School of transition: Preparatory school offers gateway to Air Force Academy
By David Edwards, U.S. Air Force Academy Public Affairs
/ Published April 01, 2011
U.S. AIR FORCE ACADEMY, Colo. -- At most schools, being called a preppie isn't exactly a mark of distinction.
But the Air Force Academy Preparatory School isn't most schools and these "preppies" readily adopt the nickname. More than a high school but less than a university, the "other" educational institution at the Air Force Academy is intended to be a feeder school for the Cadet Wing.
Since its founding in 1961, the Prep School has yielded many thousands of appointments to the Air Force Academy.
There is no class standing at the school. With no freshmen or seniors, all students are peers, and about 75 to 80 percent of the student body participates in sports.
Enrollment is kept constant at 240. But it is not possible to apply directly to the Prep School. Its admissions are handled by the same people who handle applications to the Academy.
"It's a thorough vetting process," said Col. Carolyn Benyshek, the Academy's director of admissions.
"There's probably more scrutiny on the candidates going down to the Prep School than the ones for the Academy. We look for the same factors as we do for direct entry."
The course of study lasts 10 months, and the curriculum focuses on academic preparation, with intensive instruction in math, English and science. And because the school serves as a pipeline for the Cadet Wing, students are also put through their military paces while many of them learn what it means to wear the uniform in service to their country.
The student body at the prep school consists of both active-duty enlisted personnel and people who need extra academic preparation before entering the Academy. Students range in age from 18 to 22.
"Our focus is getting them away from a high school mentality and more toward a college curriculum," said Col. Bart Weiss, Prep School commander. "Kids go to college for a lot of different reasons. They get prepared differently."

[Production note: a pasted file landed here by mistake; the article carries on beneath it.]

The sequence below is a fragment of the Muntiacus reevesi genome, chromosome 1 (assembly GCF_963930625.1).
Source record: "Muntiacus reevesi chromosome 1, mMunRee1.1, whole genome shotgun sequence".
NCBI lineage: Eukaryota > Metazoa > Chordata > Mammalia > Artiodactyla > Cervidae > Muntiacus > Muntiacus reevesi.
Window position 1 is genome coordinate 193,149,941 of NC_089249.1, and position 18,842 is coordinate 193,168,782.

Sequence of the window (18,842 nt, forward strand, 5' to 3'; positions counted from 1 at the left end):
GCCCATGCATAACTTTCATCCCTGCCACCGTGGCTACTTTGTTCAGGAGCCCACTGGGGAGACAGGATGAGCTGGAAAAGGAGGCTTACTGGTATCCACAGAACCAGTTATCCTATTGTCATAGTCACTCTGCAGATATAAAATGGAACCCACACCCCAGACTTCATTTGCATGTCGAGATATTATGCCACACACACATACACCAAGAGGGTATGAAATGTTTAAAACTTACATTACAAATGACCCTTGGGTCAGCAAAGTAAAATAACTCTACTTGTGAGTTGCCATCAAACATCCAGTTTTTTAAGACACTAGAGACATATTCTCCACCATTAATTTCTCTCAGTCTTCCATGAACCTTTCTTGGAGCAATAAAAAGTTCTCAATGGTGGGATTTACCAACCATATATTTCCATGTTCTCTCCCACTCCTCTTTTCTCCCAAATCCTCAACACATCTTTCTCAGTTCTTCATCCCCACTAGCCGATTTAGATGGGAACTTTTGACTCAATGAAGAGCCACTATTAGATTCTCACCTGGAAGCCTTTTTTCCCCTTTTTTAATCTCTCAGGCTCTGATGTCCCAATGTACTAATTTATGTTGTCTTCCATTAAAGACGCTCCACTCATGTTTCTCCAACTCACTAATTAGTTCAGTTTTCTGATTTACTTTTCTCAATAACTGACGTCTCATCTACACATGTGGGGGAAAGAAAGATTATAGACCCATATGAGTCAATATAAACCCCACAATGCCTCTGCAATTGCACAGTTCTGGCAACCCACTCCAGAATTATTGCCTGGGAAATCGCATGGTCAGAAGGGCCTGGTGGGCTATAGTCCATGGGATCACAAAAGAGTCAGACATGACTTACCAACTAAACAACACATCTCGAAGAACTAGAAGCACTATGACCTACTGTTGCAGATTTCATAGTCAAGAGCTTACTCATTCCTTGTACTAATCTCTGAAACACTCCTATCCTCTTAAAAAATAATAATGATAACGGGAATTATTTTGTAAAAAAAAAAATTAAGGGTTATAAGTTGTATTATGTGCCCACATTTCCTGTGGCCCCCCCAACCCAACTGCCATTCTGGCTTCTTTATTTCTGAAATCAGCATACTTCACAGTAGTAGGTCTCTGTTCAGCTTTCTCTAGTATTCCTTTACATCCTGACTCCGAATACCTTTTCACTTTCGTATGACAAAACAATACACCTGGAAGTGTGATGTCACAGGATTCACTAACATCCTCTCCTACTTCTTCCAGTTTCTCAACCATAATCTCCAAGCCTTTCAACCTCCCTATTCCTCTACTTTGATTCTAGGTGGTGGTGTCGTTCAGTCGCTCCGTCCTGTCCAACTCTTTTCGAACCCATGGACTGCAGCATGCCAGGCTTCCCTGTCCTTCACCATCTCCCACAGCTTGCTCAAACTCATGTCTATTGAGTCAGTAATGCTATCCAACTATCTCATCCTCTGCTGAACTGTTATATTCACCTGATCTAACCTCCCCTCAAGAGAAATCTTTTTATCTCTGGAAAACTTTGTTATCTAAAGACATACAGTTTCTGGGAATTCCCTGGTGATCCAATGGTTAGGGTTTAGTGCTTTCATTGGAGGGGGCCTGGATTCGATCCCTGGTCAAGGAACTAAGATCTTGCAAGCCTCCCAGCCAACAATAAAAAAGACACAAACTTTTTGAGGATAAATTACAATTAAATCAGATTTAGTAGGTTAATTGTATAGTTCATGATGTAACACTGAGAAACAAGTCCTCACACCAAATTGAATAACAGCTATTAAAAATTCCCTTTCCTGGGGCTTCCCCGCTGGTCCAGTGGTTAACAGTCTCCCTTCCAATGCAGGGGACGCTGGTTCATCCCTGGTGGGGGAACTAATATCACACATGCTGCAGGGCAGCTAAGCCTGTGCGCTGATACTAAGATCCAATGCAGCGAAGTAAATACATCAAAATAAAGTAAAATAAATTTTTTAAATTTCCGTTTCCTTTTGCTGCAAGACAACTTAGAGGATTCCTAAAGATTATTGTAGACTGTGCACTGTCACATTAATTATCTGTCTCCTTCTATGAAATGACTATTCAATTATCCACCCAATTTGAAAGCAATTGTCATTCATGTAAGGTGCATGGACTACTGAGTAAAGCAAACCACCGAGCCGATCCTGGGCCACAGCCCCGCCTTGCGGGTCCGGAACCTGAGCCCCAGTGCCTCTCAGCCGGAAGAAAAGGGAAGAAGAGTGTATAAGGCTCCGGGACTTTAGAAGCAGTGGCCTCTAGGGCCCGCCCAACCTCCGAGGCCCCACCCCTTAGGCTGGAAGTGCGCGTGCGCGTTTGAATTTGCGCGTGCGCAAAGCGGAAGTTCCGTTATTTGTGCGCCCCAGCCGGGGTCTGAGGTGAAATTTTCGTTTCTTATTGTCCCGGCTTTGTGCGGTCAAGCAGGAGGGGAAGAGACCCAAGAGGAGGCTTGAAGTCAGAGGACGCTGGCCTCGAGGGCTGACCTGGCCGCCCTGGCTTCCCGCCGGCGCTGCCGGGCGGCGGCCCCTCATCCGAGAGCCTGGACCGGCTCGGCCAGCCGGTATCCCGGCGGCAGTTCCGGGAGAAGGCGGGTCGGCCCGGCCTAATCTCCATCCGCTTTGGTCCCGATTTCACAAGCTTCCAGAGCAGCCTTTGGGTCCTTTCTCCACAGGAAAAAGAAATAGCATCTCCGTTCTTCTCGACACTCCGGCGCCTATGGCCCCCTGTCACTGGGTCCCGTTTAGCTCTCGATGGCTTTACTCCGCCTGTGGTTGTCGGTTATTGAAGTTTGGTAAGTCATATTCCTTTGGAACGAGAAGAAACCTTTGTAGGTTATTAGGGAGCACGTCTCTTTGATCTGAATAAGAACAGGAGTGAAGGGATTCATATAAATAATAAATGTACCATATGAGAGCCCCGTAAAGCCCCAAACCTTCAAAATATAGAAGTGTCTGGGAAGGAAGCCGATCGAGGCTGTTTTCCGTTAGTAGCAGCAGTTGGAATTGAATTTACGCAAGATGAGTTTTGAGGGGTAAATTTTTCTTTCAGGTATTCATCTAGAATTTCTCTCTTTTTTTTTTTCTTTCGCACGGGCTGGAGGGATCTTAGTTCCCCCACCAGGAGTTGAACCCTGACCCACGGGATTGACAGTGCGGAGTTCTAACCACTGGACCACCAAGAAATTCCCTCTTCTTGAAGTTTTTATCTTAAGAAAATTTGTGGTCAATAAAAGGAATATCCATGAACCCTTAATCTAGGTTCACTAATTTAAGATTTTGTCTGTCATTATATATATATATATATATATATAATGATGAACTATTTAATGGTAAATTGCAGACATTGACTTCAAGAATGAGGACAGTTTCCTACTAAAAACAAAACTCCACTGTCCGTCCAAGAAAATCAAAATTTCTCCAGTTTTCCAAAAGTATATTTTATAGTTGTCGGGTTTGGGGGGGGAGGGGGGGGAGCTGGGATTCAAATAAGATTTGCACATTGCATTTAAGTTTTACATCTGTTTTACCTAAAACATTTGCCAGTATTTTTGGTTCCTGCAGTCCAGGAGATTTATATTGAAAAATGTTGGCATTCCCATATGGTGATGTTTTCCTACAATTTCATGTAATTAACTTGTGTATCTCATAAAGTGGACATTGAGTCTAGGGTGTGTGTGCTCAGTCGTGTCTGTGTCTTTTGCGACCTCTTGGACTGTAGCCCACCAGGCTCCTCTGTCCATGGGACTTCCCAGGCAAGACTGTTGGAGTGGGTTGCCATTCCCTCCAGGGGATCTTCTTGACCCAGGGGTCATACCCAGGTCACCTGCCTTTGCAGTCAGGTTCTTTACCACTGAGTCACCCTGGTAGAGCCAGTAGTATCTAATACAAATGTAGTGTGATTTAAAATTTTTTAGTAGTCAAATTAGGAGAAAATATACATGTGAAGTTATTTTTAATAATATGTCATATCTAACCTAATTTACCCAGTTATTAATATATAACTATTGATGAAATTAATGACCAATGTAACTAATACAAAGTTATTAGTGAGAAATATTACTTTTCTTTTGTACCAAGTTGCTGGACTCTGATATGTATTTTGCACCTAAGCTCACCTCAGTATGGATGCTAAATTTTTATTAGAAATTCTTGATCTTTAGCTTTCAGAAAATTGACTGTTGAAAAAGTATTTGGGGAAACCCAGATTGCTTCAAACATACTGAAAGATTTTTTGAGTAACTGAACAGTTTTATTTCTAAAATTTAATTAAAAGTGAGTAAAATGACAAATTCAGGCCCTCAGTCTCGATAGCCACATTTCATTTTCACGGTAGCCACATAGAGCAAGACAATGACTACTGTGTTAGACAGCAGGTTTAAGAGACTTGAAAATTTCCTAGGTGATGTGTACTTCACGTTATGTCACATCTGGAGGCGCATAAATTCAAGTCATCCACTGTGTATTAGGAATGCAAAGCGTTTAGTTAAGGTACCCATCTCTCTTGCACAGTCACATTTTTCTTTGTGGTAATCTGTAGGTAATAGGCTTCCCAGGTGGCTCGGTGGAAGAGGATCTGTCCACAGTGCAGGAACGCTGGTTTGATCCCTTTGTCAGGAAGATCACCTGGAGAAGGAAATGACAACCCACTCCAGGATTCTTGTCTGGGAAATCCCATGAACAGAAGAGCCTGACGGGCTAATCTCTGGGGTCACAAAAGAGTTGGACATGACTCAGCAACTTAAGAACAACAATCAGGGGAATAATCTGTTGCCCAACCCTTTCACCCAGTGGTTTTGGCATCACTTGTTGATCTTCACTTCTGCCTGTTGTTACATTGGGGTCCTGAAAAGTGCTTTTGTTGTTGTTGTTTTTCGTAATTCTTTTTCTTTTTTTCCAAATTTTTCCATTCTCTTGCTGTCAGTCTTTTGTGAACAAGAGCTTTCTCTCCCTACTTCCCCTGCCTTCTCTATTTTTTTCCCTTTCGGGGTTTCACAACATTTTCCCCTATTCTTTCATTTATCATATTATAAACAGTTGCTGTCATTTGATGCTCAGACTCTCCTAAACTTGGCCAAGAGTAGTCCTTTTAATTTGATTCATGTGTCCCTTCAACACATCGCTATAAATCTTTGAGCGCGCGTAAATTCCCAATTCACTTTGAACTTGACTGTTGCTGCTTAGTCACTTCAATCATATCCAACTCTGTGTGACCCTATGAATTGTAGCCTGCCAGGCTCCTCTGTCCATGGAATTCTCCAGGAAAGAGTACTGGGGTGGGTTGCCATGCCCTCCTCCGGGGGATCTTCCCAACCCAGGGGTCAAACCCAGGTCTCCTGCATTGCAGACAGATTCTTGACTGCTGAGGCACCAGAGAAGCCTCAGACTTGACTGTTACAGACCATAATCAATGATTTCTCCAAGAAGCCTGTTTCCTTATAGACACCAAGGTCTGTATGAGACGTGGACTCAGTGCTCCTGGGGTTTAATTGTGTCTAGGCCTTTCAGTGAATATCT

The Prep School also helps foster diversity at the Academy. About 56 percent of its students fall into the category of diversity from a standpoint of race, ethnicity or gender.
Enlisted Airmen are not left out, either. In fact, the prep school was instituted for their benefit, and 50 spots in each class are reserved for them.
"We look at enlisted Airmen as diversity," Colonel Benyshek said. "They bring the perspective of working in the Air Force. When you're talking about deployment, when you're talking about Iraq, Afghanistan, some of these candidates have been there, done that. That's tremendous."
Colonel Benyshek also said that being offered admission to the Prep School should not be considered a letdown or a fallback option.
"It is not a Plan B," she said. "The prep school is not something you can plan for. It's a great transition.
There are countless benefits to shoring yourself up academically so you can be successful here."
Generally, students at the Prep School are extremely bright and academically accomplished. They just have deficiencies in their prior education. For example, a student might be a math whiz who took few English classes in high school, according to Colonel Benyshek.
Through the combination of academic rigor, military training and small class size, preppies typically forge quick and lasting bonds with their peers. And they become aware of how they fit into the grand scheme both at the Academy and in the Air Force.
"We're all part of a bigger team," Colonel Weiss said. "That's what I try to pound home to the candidates. That's a really neat thing to see the metamorphosis of these candidates as they go through the process. Hopefully we've opened their minds to (the fact that) talent exists everywhere."